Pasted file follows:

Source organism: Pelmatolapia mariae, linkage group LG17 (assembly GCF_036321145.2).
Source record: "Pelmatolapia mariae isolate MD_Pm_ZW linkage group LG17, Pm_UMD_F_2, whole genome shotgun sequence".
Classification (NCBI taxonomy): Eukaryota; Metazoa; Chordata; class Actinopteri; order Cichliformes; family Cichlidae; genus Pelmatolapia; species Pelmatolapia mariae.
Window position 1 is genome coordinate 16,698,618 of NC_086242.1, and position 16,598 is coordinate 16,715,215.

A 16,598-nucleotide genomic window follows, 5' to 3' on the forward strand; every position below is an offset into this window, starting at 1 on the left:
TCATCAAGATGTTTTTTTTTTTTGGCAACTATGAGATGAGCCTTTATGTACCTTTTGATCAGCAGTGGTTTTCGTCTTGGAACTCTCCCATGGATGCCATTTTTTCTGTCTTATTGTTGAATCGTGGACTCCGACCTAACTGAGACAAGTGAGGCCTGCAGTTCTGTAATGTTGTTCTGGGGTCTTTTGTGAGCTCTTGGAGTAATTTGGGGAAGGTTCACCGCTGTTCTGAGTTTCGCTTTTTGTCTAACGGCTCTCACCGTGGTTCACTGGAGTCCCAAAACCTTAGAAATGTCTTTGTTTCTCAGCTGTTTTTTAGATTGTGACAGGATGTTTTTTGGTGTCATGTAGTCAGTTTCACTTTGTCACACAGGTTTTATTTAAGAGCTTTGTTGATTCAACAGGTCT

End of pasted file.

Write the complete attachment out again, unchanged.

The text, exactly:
Source organism: Pelmatolapia mariae, linkage group LG17 (assembly GCF_036321145.2).
Source record: "Pelmatolapia mariae isolate MD_Pm_ZW linkage group LG17, Pm_UMD_F_2, whole genome shotgun sequence".
Classification (NCBI taxonomy): Eukaryota; Metazoa; Chordata; class Actinopteri; order Cichliformes; family Cichlidae; genus Pelmatolapia; species Pelmatolapia mariae.
Window position 1 is genome coordinate 16,698,618 of NC_086242.1, and position 16,598 is coordinate 16,715,215.

A 16,598-nucleotide genomic window follows, 5' to 3' on the forward strand; every position below is an offset into this window, starting at 1 on the left:
TCATCAAGATGTTTTTTTTTTTTGGCAACTATGAGATGAGCCTTTATGTACCTTTTGATCAGCAGTGGTTTTCGTCTTGGAACTCTCCCATGGATGCCATTTTTTCTGTCTTATTGTTGAATCGTGGACTCCGACCTAACTGAGACAAGTGAGGCCTGCAGTTCTGTAATGTTGTTCTGGGGTCTTTTGTGAGCTCTTGGAGTAATTTGGGGAAGGTTCACCGCTGTTCTGAGTTTCGCTTTTTGTCTAACGGCTCTCACCGTGGTTCACTGGAGTCCCAAAACCTTAGAAATGTCTTTGTTTCTCAGCTGTTTTTTAGATTGTGACAGGATGTTTTTTGGTGTCATGTAGTCAGTTTCACTTTGTCACACAGGTTTTATTTAAGAGCTTTGTTGATTCAACAGGTCT